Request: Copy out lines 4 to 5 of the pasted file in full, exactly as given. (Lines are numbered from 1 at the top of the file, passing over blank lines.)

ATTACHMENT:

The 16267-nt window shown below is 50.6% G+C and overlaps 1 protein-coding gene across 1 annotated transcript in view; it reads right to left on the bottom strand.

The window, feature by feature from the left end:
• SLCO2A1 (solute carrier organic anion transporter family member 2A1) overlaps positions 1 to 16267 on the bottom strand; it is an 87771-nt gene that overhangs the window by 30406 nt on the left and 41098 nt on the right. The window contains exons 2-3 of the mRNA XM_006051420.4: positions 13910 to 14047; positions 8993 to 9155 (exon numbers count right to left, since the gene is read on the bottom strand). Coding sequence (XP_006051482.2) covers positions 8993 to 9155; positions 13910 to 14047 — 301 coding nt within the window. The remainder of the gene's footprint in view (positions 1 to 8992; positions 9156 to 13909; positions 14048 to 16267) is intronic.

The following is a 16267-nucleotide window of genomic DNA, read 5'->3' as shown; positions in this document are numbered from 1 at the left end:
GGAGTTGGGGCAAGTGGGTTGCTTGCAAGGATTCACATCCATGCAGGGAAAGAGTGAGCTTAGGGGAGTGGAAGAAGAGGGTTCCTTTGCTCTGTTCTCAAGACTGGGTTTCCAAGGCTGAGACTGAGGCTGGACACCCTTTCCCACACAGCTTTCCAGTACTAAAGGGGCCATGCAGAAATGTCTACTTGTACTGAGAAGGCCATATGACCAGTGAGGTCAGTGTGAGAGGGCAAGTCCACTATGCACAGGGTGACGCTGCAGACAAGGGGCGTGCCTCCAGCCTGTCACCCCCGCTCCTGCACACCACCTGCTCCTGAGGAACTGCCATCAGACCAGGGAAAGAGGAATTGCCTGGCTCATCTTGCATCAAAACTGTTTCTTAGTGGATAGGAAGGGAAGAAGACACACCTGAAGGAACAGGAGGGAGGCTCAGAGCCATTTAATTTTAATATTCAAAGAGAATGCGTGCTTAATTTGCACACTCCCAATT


The following is a 16267-nucleotide window of genomic DNA, read 5'->3' as shown; positions in this document are numbered from 1 at the left end:
GGAGTTGGGGCAAGTGGGTTGCTTGCAAGGATTCACATCCATGCAGGGAAAGAGTGAGCTTAGGGGAGTGGAAGAAGAGGGTTCCTTTGCTCTGTTCTCAAGACTGGGTTTCCAAGGCTGAGACTGAGGCTGGACACCCTTTCCCACACAGCTTTCCAGTACTAAAGGGGCCATGCAGAAATGTCTACTTGTACTGAGAAGGCCATATGACCAGTGAGGTCAGTGTGAGAGGGCAAGTCCACTATGCACAGGGTGACGCTGCAGACAAGGGGCGTGCCTCCAGCCTGTCACCCCCGCTCCTGCACACCACCTGCTCCTGAGGAACTGCCATCAGACCAGGGAAAGAGGAATTGCCTGGCTCATCTTGCATCAAAACTGTTTCTTAGTGGATAGGAAGGGAAGAAGACACACCTGAAGGAACAGGAGGGAGGCTCAGAGCCATTTAATTTTAATATTCAAAGAGAATGCGTGCTTAATTTGCACACTCCCAATT